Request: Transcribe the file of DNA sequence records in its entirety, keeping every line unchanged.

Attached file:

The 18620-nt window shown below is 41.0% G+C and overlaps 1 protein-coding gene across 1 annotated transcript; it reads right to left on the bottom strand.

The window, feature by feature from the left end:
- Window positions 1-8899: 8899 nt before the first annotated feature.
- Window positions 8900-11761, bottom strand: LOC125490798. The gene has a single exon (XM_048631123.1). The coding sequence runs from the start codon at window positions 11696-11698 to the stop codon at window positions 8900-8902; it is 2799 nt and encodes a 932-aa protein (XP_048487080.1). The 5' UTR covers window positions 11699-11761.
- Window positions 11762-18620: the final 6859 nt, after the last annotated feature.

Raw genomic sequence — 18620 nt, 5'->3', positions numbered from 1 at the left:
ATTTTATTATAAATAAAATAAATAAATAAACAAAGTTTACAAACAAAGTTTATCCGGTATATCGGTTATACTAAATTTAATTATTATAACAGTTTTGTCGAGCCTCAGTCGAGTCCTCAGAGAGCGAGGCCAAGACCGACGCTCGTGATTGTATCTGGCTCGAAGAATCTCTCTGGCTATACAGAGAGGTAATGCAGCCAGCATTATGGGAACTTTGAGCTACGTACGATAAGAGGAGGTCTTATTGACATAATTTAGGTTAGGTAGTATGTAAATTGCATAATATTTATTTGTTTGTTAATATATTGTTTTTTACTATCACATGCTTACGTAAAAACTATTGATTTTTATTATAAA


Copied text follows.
The 18620-nt window shown below is 41.0% G+C and overlaps 1 protein-coding gene across 1 annotated transcript; it reads right to left on the bottom strand.

The window, feature by feature from the left end:
- Window positions 1-8899: 8899 nt before the first annotated feature.
- Window positions 8900-11761, bottom strand: LOC125490798. The gene has a single exon (XM_048631123.1). The coding sequence runs from the start codon at window positions 11696-11698 to the stop codon at window positions 8900-8902; it is 2799 nt and encodes a 932-aa protein (XP_048487080.1). The 5' UTR covers window positions 11699-11761.
- Window positions 11762-18620: the final 6859 nt, after the last annotated feature.

Raw genomic sequence — 18620 nt, 5'->3', positions numbered from 1 at the left:
ATTTTATTATAAATAAAATAAATAAATAAACAAAGTTTACAAACAAAGTTTATCCGGTATATCGGTTATACTAAATTTAATTATTATAACAGTTTTGTCGAGCCTCAGTCGAGTCCTCAGAGAGCGAGGCCAAGACCGACGCTCGTGATTGTATCTGGCTCGAAGAATCTCTCTGGCTATACAGAGAGGTAATGCAGCCAGCATTATGGGAACTTTGAGCTACGTACGATAAGAGGAGGTCTTATTGACATAATTTAGGTTAGGTAGTATGTAAATTGCATAATATTTATTTGTTTGTTAATATATTGTTTTTTACTATCACATGCTTACGTAAAAACTATTGATTTTTATTATAAA